GIST encompass a broad continuum of histologic patterns, ranging from bland-appearing tumors with very low mitotic activity (often previously designated leiomyomas) to very aggressive-appearing patterns (previously often called leiomyosarcomas). They may originate from interstitial cells of Cajal (ICC) or their stem cell-like precursors, although this is not certain.[15,16]
The most commonly used marker for GIST is the CD117 antigen, a marker expressed by ICC. Approximately 95% of GISTs are positive for the CD117 antigen, an epitope of the KIT receptor tyrosine kinase.[2,9] However, CD117 immunohistochemistry is not specific for GIST, as weak reactivity occurs with other mesenchymal neoplasms; accordingly, morphologic examination and the use of other immunostains in difficult cases are indispensible. In addition, false-positive CD117 staining can occur if antigen retrieval techniques are used in the pathology laboratory to enhance marker expression. Because of a relatively broad morphologic spectrum, the differential diagnosis of GIST includes several mesenchymal, neural, and neuroendocrine neoplasms that occur in the abdomen including the following:
- Malignant peripheral-nerve sheath tumor.
- Solitary fibrous tumor.
- Inflammatory myofibroblastic tumor.
- Synovial sarcoma.
- Neuroendocrine tumors (carcinoid and islet cell).
- Gastric glomus tumor.
- Malignant mesothelioma.
- Sarcomatoid carcinoma.
Approximately 85% of GIST contain oncogenic mutations in one of two receptor tyrosine kinases: KIT or PDGFRA (platelet-derived growth factor receptor alpha).[2,10] Constitutive activation of either of these receptor tyrosine kinases plays a central role in the pathogenesis of GIST.[15,19] Wild-type tumors, with no detectable KIT or PDGFRA mutations, account for 12% to 15% of all GIST. Fewer than 5% of GIST occur in the setting of syndromic diseases, such as neurofibromatosis type 1 (NF1), Carney triad syndrome, and other familial diseases.[2,20,21,22] The correct identification of GIST is very important because of the availability of specific, molecular-targeted therapy with KIT/PDGFRA tyrosine kinase inhibitors (TKI) such as imatinib mesylate or, in the case of imatinib-resistant GIST, sunitinib malate.[1,10,17]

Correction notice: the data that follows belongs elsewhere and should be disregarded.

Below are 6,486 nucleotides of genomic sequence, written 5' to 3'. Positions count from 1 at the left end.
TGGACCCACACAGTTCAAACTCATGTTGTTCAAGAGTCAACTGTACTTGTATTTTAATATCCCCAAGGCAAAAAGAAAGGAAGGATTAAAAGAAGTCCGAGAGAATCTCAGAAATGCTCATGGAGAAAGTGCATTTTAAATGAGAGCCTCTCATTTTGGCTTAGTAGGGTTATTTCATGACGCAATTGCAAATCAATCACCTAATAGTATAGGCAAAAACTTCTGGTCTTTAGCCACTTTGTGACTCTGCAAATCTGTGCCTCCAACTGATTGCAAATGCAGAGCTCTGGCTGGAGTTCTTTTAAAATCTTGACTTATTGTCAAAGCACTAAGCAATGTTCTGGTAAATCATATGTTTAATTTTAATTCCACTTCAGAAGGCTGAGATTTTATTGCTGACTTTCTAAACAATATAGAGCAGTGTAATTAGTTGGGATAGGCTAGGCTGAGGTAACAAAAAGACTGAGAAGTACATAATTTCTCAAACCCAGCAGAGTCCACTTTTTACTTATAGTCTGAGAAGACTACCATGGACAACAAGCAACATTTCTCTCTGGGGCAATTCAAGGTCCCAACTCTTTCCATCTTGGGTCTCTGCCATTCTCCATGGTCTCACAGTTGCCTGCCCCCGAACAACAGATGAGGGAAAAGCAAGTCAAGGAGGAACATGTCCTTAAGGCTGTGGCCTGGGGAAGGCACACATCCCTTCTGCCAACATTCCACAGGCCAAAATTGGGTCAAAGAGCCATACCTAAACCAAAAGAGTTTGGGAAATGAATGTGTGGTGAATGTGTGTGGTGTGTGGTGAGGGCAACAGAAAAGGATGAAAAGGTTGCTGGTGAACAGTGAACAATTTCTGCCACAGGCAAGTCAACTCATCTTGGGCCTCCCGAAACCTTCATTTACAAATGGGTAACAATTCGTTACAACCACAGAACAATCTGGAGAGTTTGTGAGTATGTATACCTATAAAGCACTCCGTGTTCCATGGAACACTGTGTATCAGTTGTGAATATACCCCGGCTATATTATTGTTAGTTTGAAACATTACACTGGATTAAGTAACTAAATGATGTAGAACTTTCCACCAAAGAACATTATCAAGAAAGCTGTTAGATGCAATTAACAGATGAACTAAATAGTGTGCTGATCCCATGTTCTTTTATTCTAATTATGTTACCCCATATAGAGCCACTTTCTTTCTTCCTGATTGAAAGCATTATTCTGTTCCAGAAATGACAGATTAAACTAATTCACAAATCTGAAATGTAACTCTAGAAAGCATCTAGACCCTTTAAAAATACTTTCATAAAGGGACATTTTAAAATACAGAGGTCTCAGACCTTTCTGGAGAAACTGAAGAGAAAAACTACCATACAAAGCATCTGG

Risk Assessment and Prognosis
At the time of clinical presentation, the prognosis appears to be influenced by genetic events other than kinase mutations, although a particular kinase mutation may help to define the initial clinical course of a GIST. Based on retrospective studies from time periods that predated the clinical use of kinase inhibitors, current recommendations for assessing the risk of progression for a newly diagnosed primary GIST rely on three parameters (see Table 1):[2,23,24,25,26]
- Mitotic index (mitoses per 50 high-power fields).
- Tumor size.
- Tumor location.